Beasts of burden, burdened with rocketsU.S. Army/The War Zone

Naturally, we're dealing with unpredictable beasts here, so there are a few cautionary notes in the Army guide. Don’t carry classified intel on your pack animal, should it ghost in the middle of the night and fall into enemy hands, unless that’s what you want. Don’t ignore the risk of injury that comes with your pack animals “becoming frightened and breaking loose or stampeding” over the crack of a sniper rifle. Don’t bring your pack animals into the immediate vicinity of a firefight, as they are stupidly easy targets. Don’t bring your pack animals into urban operational areas, since broken glass and other debris are hell on their hooves. Basically, just don't.

The Army manual contains some amusing gems juxtaposing exotic beasts with the rigorous blandness of the Pentagon’s bureaucratic lens. According to The War Zone, there’s a whole chapter on “llamas and other animals,” which seems nonsensical, as llamas are dicks. And according to the Army, fuck elephants, too. “Elephants are not the easy going, kind, loving creates that people believe them to be,” the manual cautions. “They are, of course, not evil either.” Maybe Abraham Lincoln was onto something when he turned down “a supply of war elephants” offered by the King of Siam during the Civil War in 1862.

For now, horses will have to do when terrain doesn’t lend itself to the brand new JLTVs that both the Air Force Special Tactics and SOCOM are reportedly eyeing. But despite the glory of Task Force Dagger’s mounted incursion into northern Afghanistan, don’t expect to see Green Berets galloping after ISIS fighters, guns blazing, anytime soon. If the Army manual is any guidance, pack animals will remain strictly logistical assets for now: “Fighting from horseback is not considered a primary function of mounted soldiers today.”


Iran's top diplomat threatened an "all-out war" Thursday with the U.S. or Saudi Arabia if either country launches a retaliatory strike over a drone and missile attack on oil reserves that sent energy prices soaring.

Tehran's tough-talking foreign minister, Mohammad Javad Zarif, threw the gauntlet down, promising a battle that would go on "to the last American soldier."

Read More Show Less
Task & Purpose photo illustration by Paul Szoldra

After a pair of Army explosive ordnance disposal technicians were indicted on federal charges for attempting to sell weapons and explosives to smugglers headed to Mexico, one of the two men involved has been sentenced after taking a plea deal, according to court documents filed on Wednesday.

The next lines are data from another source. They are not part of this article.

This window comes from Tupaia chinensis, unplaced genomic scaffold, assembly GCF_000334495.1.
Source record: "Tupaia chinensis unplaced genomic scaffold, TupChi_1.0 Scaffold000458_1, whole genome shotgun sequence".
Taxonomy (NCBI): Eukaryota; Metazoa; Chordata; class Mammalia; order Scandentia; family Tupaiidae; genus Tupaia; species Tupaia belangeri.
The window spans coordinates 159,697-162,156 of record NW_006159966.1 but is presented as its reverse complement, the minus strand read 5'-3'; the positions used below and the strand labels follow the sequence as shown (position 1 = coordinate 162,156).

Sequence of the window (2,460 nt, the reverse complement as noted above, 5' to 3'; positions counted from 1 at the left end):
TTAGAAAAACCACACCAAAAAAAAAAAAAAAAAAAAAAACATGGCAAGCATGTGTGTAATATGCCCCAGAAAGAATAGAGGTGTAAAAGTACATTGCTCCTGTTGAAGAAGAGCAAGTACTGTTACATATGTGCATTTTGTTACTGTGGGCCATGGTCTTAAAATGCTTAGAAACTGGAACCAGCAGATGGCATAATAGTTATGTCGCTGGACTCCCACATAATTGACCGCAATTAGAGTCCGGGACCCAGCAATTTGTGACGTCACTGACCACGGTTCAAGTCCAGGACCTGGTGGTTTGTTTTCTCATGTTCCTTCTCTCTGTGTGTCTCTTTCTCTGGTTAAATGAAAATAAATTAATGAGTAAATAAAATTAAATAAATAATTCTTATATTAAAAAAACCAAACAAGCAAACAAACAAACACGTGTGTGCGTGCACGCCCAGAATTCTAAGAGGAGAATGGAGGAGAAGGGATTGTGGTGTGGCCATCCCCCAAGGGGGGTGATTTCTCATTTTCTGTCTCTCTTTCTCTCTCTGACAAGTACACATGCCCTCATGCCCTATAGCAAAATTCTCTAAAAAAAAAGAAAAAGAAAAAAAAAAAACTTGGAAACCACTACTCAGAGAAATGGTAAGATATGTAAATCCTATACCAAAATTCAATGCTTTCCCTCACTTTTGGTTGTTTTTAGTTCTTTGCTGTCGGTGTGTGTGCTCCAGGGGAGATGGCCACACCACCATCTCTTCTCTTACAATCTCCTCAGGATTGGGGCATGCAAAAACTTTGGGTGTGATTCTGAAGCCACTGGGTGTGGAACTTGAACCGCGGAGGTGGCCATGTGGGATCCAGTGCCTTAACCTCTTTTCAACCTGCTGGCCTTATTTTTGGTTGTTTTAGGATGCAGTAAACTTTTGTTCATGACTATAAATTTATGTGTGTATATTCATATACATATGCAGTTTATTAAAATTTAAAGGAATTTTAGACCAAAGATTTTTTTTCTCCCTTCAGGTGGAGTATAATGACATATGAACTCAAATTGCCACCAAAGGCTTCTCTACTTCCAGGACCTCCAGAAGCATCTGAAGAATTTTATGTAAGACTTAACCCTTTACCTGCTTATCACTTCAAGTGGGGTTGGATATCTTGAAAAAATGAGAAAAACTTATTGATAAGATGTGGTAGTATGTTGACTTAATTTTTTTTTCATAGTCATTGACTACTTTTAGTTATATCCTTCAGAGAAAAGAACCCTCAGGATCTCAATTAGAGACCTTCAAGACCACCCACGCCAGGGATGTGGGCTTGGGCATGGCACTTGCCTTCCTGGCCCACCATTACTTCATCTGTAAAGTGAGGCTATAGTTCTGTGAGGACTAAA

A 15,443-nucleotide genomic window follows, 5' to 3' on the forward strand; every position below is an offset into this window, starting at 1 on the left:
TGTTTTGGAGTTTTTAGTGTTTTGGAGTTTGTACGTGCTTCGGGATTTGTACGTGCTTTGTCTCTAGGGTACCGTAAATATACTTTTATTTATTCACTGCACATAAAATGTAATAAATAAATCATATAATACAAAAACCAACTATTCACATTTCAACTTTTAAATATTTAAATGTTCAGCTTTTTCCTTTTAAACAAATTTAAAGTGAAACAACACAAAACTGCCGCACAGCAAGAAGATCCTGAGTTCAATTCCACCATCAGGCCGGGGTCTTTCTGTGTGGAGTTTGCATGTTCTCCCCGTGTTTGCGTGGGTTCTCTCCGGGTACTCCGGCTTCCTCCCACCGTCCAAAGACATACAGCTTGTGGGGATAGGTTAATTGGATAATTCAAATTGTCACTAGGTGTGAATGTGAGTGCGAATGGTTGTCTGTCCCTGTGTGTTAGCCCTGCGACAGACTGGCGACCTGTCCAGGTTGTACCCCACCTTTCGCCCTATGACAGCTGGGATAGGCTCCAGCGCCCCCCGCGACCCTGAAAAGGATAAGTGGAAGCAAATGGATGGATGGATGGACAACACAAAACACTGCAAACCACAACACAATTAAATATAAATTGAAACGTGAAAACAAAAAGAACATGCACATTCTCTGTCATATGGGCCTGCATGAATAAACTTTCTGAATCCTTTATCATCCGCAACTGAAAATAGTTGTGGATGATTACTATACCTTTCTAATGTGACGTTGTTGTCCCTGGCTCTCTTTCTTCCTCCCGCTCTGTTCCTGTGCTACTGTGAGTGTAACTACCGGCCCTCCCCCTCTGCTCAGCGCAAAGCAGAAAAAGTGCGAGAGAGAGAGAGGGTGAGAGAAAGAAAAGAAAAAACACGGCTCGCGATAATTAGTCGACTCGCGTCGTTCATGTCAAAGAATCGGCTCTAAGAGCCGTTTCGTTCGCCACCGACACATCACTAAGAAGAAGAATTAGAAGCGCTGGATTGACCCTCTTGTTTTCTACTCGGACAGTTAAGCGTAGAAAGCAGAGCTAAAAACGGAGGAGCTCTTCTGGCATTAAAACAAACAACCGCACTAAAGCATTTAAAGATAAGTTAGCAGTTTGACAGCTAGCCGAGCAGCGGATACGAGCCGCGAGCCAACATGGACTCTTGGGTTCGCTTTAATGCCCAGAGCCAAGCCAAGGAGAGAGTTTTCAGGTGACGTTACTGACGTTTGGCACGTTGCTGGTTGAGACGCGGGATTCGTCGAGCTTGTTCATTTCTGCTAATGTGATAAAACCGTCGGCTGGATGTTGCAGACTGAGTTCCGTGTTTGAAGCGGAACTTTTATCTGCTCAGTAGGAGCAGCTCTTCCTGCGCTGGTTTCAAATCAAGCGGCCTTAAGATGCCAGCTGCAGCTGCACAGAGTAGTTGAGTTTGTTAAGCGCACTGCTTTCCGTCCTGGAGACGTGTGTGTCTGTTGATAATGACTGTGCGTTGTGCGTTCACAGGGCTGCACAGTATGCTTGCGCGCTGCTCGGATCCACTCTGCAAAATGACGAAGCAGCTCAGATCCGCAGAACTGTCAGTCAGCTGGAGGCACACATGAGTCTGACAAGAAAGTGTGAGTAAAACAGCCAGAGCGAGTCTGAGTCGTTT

Read More Show Less

JALALABAD, Afghanistan (Reuters) - A U.S. drone strike intended to hit an Islamic State (IS) hideout in Afghanistan killed at least 30 civilians resting after a day's labor in the fields, officials said on Thursday.

The attack on Wednesday night also injured 40 people after accidentally targeting farmers and laborers who had just finished collecting pine nuts at mountainous Wazir Tangi in eastern Nangarhar province, three Afghan officials told Reuters.

"The workers had lit a bonfire and were sitting together when a drone targeted them," tribal elder Malik Rahat Gul told Reuters by telephone from Wazir Tangi.

Read More Show Less

Colt, one of the nation's largest and best-known gunmakers, will stop producing AR-15s for the civilian market, the company said this week.

Read More Show Less

The F-35 is built to win wars against China and Russia, but since the United States is not fighting either country at the moment, it's mostly being used to bomb caves and weapons caches — a mission that older and cheaper aircraft can do just as well.

The Marine Corps' F-35B variant flew its first combat mission in September 2018 by dropping two bombs on a weapons cache in Afghanistan. The Air Force's F-35A's combat debut came in April, when two aircraft attacked an ISIS cave and tunnel complex in northeast Iraq.

More recently, F-35s joined F-15s in dropping 80,000 pounds of ordnance on Iraq's Qanus Island, which was "infested" with ISIS fighters, Army Col. Myles Caggins, spokesman for U.S. and coalition forces fighting ISIS, tweeted Sept. 10.

Read More Show Less